Wednesday, February 14, 2018

Happy Valentine's Day!







Looking for a Great Valentine’s Gift? Try Chocolate

If you’re worried that giving your Valentine a heart-shaped box of chocolates is an unimaginative way to express your feelings, you may not have all of the facts.

Chocolate – especially dark chocolate – is full of compounds that interact with the human body and produce a myriad of positive benefits. According to LiveScience.com, dark chocolate contains anti-oxidants that can thin blood, reducing the risk of clotting (just as aspirin does). Dark chocolate also can help fight chronic inflammation, improving heart health, and it helps protect against cell damage, lowering the risk of cancer. Chocolate may even lower blood pressure and improve circulation.

When you give chocolate, you may be giving the gift of a longer life – and that’s something many people would like to have.

If you want your savings and investments to last as long as you and the love-of-your-life do, give us a call. We would be pleased to develop and implement a strategy designed to provide for the needs of a lifetime.

Happy Valentine’s Day!
From Hagen Financial Network


v  The above material was prepared by Carson Group Coaching.


Monday, February 12, 2018

Wow, what a rollercoaster!


PEEK OF THE WEEK
February 12, 2018

Leif Hagen & Donna Roberts
The Markets

Back to reality...

After months of eerie calm, stock market volatility has returned. The CBOE Volatility Index (VIX) – a measure of how turbulent investors expect stock markets to be during the next 30 days – appeared to fall asleep in November 2016. For more than a year, a level of serenity that is rarely associated with stock markets prevailed and U.S. share prices moved steadily higher.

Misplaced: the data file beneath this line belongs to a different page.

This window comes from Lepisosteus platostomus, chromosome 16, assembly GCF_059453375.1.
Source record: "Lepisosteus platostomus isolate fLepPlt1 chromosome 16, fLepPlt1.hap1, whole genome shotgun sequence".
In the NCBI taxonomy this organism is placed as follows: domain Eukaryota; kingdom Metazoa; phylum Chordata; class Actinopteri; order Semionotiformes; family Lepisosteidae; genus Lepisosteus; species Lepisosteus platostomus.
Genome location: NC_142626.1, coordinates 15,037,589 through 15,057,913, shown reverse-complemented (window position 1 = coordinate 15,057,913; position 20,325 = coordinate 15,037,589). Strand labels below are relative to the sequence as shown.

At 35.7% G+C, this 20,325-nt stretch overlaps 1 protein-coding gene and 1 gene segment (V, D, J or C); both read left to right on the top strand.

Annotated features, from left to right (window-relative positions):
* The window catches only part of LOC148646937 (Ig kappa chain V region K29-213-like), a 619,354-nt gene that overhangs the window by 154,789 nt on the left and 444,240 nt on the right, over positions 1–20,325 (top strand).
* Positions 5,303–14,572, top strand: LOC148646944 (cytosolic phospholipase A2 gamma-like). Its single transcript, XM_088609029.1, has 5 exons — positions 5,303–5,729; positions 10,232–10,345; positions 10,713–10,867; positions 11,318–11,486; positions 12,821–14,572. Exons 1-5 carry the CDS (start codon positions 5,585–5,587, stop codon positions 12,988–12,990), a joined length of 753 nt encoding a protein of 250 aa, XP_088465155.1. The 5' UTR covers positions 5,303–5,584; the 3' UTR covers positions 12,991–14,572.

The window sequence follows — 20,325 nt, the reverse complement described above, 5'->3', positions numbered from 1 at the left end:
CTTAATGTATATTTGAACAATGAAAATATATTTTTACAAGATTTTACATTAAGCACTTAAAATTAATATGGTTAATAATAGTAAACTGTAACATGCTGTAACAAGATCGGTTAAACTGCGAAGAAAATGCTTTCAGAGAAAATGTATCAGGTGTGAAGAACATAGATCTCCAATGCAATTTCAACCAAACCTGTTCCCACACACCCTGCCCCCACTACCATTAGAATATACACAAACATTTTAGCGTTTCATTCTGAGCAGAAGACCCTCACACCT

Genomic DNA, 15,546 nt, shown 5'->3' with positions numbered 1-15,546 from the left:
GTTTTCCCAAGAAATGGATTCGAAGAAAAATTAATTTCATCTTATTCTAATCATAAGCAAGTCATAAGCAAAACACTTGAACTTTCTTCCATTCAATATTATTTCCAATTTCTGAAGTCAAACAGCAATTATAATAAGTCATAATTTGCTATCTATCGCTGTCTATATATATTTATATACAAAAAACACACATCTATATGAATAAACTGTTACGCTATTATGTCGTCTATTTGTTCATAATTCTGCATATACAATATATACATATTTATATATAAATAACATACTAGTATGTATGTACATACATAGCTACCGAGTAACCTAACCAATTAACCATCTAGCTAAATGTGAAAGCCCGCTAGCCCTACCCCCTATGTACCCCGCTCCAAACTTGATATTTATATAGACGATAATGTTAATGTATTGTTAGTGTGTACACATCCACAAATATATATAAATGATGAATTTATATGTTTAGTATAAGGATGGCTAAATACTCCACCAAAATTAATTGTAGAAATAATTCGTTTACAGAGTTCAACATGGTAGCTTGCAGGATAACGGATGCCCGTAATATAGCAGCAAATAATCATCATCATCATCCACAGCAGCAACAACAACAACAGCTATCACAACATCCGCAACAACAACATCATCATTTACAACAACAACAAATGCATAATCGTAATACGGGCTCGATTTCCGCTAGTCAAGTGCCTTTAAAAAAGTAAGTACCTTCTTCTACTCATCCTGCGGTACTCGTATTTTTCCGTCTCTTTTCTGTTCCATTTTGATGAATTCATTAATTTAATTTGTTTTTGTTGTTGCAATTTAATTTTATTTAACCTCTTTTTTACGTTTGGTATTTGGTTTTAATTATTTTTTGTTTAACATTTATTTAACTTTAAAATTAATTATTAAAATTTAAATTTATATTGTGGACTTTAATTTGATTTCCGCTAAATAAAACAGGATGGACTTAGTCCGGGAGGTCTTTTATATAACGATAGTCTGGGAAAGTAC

It appears that time is behind us. Barron’s wrote:

“With February’s swift stock market correction, volatility has arrived and will probably stay awhile. The downturn last week ended a streak of 404 trading days without a 5 percent drop in stock prices from the previous high – the longest such streak in market history.

The last correction came in February 2016, when stocks dropped 15 percent. Investors then fretted that Chinese economic growth might be slowing, which turned out to be a false alarm. Long term, the latest nose dive might yet become just a bull speed bump, but there’s already been plenty of pain.”

So, is this a speed bump or is it the beginning of a bear market? A bear market, generally, is a decline of 20 percent or more, and it is normally accompanied by a recession, which is a significant decline in economic activity.

In general, financial firms and publications do not anticipate a recession in 2018, but forecasting recessions can be challenging.

No matter what happens, the key is keeping your head. At times like these, emotion grabs investors by the throat, and it can be difficult to recall markets and economies tend to move in cycles. Historically, bull markets lead to bear markets, which lead to bull markets. Likewise, economic expansions are followed by contractions (recessions), which are followed by expansions.

U.S. stock markets rallied on Friday, but the Standard & Poor’s 500 Index, Dow Jones Industrial Index, and NASDAQ all finished the week more than 5 percent lower.


Data as of 2/9/18
1-Week
Y-T-D
1-Year
3-Year
5-Year
10-Year
Standard & Poor's 500 (Domestic Stocks)
-5.2%
-2.0%
13.5%
8.6%
11.5%
6.9%
Dow Jones Global ex-U.S.
-6.3
-2.7
16.0
4.4
3.7
0.9
10-year Treasury Note (Yield Only)
2.8
NA
2.4
2.0
2.0
3.6
Gold (per ounce)
-1.3
1.4
6.3
2.0
-4.5
3.7
Bloomberg Commodity Index
-3.9
-2.9
-3.3
-6.1
-9.4
-8.0
DJ Equity All REIT Total Return Index
-4.2
-9.6
-2.9
1.9
6.7
7.3